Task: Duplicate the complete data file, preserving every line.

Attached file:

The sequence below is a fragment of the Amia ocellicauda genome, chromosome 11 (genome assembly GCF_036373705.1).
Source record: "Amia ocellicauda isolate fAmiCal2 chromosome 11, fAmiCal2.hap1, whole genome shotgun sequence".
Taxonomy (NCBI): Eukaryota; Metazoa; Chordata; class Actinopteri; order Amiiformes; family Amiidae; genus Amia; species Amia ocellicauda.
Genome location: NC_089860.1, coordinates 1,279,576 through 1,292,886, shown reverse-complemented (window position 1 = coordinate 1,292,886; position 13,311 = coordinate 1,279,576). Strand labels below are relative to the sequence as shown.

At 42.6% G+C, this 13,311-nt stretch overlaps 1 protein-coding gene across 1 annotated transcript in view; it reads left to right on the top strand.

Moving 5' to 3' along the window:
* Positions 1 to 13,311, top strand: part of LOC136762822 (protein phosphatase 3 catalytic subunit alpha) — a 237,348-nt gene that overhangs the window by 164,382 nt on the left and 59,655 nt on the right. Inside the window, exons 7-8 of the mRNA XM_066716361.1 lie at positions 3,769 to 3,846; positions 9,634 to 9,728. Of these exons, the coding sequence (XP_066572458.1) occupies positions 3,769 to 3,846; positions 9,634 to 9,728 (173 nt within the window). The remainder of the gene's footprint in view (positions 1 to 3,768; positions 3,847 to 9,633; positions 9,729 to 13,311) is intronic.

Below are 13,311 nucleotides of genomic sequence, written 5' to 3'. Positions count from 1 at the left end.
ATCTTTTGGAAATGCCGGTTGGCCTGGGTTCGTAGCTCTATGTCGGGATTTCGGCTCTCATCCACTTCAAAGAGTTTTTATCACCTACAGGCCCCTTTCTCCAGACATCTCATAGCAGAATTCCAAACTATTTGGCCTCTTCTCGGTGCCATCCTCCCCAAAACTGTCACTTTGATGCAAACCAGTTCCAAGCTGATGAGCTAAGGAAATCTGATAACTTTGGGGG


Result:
The sequence below is a fragment of the Amia ocellicauda genome, chromosome 11 (genome assembly GCF_036373705.1).
Source record: "Amia ocellicauda isolate fAmiCal2 chromosome 11, fAmiCal2.hap1, whole genome shotgun sequence".
Taxonomy (NCBI): Eukaryota; Metazoa; Chordata; class Actinopteri; order Amiiformes; family Amiidae; genus Amia; species Amia ocellicauda.
Genome location: NC_089860.1, coordinates 1,279,576 through 1,292,886, shown reverse-complemented (window position 1 = coordinate 1,292,886; position 13,311 = coordinate 1,279,576). Strand labels below are relative to the sequence as shown.

At 42.6% G+C, this 13,311-nt stretch overlaps 1 protein-coding gene across 1 annotated transcript in view; it reads left to right on the top strand.

Moving 5' to 3' along the window:
* Positions 1 to 13,311, top strand: part of LOC136762822 (protein phosphatase 3 catalytic subunit alpha) — a 237,348-nt gene that overhangs the window by 164,382 nt on the left and 59,655 nt on the right. Inside the window, exons 7-8 of the mRNA XM_066716361.1 lie at positions 3,769 to 3,846; positions 9,634 to 9,728. Of these exons, the coding sequence (XP_066572458.1) occupies positions 3,769 to 3,846; positions 9,634 to 9,728 (173 nt within the window). The remainder of the gene's footprint in view (positions 1 to 3,768; positions 3,847 to 9,633; positions 9,729 to 13,311) is intronic.

Below are 13,311 nucleotides of genomic sequence, written 5' to 3'. Positions count from 1 at the left end.
ATCTTTTGGAAATGCCGGTTGGCCTGGGTTCGTAGCTCTATGTCGGGATTTCGGCTCTCATCCACTTCAAAGAGTTTTTATCACCTACAGGCCCCTTTCTCCAGACATCTCATAGCAGAATTCCAAACTATTTGGCCTCTTCTCGGTGCCATCCTCCCCAAAACTGTCACTTTGATGCAAACCAGTTCCAAGCTGATGAGCTAAGGAAATCTGATAACTTTGGGGG